Special weapons

LSU punter Brad Wing (38) punts during the first half of the LSU-West Virginia University game Saturday, Sept. 24, 2011 in Morgantown, West Va. Show caption
LSU punter Brad Wing (38) punts during the first half of the LSU-West Virginia University game Saturday, Sept. 24, 2011 in Morgantown, West Va.

LSU’s Wing, Alleman could give Tigers edge over Tide

When Brad Wing started working with Drew Alleman as his holder, the LSU place-kicker was highly skeptical.

“He was the stiffest holder I ever saw in my life,” Alleman said. “He couldn’t get down.”

The job was something Wing, a native of Melbourne, Australia, had never been asked to do before.

“It killed me to get in that stance at first,” said Wing, an angular 6-foot-3, 184 pounds. “I couldn’t walk.”

A kicker’s bond with his holder has to be as iron-clad. Eventually, trust replaced doubt.

“It’s huge,” Alleman said. “A kicker has to trust his holder like a quarterback trusts his center. We’ve been building chemistry since last year.

“He had to learn about the little things like how to tilt the ball. Every kicker is different.”

Faith in LSU’s untested kickers was hard to come by before the season started throughout the Tiger Nation.

Alleman was replacing Josh Jasper, who earned some All-America honors in 2010. Wing was replacing Derek Helton, a strong punter who averaged 45.7 yards per attempt and famously flipped that bounce pass to Jasper for a first down on LSU’s game-winning drive at Florida last season.

But instead of being a liability, LSU’s kickers have proven to be an asset.

Wing leads the Southeastern Conference with a 44.4-yard per punt average and is the top freshman punter in the nation.

Meanwhile Alleman, after some early issues partially attributed to an injury he suffered in the Tigers’ season opener against Oregon, hasn’t missed a kick since the West Virginia game on Sept. 24. He’s 10-of-12 on fields goals and 38-of-39 on extra points, his only missed PAT against Oregon.

Both players could play critical roles Saturday when No. 1-ranked LSU locks up with No. 2 Alabama (both 8-0, 5-0 SEC) at Bryant-Denny Stadium in Tuscaloosa, Ala. Kickoff is set for 7 p.m., with the prime-time broadcast going out nationwide on CBS.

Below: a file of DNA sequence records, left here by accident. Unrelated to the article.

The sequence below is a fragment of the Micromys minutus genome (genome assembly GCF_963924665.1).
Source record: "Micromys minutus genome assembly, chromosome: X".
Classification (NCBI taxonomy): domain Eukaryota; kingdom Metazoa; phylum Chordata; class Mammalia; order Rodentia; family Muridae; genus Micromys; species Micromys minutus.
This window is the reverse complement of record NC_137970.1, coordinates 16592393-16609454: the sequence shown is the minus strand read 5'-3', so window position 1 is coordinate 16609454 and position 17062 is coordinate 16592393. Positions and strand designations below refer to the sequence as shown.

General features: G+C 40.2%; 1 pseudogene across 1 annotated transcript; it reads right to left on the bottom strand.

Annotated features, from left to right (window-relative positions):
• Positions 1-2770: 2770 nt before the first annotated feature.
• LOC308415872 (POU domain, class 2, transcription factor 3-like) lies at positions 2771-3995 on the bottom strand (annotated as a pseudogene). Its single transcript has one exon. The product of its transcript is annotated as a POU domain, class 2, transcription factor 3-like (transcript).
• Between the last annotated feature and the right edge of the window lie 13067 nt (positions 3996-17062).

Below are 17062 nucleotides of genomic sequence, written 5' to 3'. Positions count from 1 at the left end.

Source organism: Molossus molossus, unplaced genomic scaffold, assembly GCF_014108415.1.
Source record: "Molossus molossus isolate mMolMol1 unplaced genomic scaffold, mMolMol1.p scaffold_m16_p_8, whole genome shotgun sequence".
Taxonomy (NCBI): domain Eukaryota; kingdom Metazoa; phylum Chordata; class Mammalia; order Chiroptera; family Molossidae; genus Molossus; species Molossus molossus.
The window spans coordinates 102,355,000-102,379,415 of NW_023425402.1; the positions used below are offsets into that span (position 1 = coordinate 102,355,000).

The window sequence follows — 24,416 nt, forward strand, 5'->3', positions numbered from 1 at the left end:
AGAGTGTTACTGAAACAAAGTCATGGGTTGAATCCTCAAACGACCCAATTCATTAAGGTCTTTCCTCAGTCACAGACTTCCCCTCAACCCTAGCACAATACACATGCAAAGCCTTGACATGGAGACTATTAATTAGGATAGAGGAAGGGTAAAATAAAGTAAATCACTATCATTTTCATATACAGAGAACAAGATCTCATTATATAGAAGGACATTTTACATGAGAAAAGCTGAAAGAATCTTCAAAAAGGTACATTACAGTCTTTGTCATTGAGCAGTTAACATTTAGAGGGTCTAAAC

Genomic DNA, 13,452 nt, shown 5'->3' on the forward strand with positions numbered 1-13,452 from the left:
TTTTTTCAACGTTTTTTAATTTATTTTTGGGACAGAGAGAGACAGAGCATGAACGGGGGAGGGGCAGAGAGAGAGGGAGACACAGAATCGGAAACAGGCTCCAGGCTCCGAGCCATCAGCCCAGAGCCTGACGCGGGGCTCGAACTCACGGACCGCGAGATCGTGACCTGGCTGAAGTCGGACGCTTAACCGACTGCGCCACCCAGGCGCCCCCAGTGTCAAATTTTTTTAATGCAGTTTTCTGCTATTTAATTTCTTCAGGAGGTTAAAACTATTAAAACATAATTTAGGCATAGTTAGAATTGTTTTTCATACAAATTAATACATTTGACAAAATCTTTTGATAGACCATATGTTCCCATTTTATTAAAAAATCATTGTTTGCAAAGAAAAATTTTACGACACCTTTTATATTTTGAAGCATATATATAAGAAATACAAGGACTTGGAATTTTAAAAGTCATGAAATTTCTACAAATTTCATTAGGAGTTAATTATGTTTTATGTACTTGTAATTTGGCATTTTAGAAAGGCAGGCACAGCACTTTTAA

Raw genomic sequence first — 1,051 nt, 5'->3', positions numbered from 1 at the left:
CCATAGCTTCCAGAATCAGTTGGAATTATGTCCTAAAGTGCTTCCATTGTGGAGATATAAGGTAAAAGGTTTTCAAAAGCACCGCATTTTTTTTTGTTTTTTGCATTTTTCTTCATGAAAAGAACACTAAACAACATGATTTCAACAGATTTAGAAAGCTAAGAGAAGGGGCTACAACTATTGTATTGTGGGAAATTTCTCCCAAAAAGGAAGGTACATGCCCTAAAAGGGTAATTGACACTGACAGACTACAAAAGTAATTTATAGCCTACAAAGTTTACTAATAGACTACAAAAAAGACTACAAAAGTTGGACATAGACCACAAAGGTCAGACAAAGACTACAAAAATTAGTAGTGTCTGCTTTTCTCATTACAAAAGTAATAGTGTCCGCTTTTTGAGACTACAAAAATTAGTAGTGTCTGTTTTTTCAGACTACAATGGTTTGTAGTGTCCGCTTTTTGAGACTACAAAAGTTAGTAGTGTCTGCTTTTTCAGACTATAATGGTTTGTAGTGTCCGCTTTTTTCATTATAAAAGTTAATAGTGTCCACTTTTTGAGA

In a game of razor-thin margins between these two potent teams, punting could prove to be one of the biggest edges in LSU’s favor.

The Tigers lead the SEC in net punting with a 41.1-yard average. LSU has allowed just 7 return yards on 38 kicks.

Alabama sophomore punter Cody Mandell, a former teammate of Alleman’s at Acadiana High School, is 10th in the SEC with a 39.0-yard average. In terms of net punting, the Crimson Tide ranks ninth at 36.4 yards per kick.

“To me, the one position where either team is head and shoulders above the other is the punter,” said ESPN/BCS analyst Brad Edwards. “Brad Wing could be the player of the game.”

Not only does Wing generally kick it far, but he has an arsenal of kicks at his disposal.

Wing has been known in practice to make punts bounce left, or right, on command. He also has a tumbling end-over-end kick that either bounces forward or can often hit and hop backward like a pro golfer’s lob wedge.

Those tumblers are actually a by-product of the kick passes Wing used to make in his boyhood days playing what is known here as Australian Rules Football.

“I can’t imagine any kid growing up wanting to be a punter,” Wing said. “They all want to be Tom Brady or Aaron Rodgers. In Australia, no one throws the ball.

“I’ve been kicking for 16 years. I can’t throw it to save my life.”

Wing showed he could run against Florida, loping 52 yards on a fake punt for an apparent touchdown. The score was negated when officials ruled Wing extended his wing flaps to purposely taunt the Florida players at the Gators’ 8.

Alleman subsequently came on to kick a 35-yard field goal.

Wing apologized several times for the taunting call, a gesture that no doubt made his mother proud.

Two weeks ago, Wing’s parents, Kathi and David (himself a former punter with the Detroit Lions and in NFL Europe), and his younger brother moved from Melbourne to Baton Rouge. He said having their support means a great deal to him.

“I get to go see them when I want. It feels a lot more normal,” Wing said.

Despite the fact his family is just across town now instead of around the globe, Alleman remains Wing’s wingman.

“I have all the confidence in the world in Drew,” Wing said. “I’d have him kick a game-winner from 55 (yards) if it called for it.”

“Brad has faith in me, and I have faith in him,” Alleman said.

Faith that could be tested in a critical situation Saturday night at Alabama.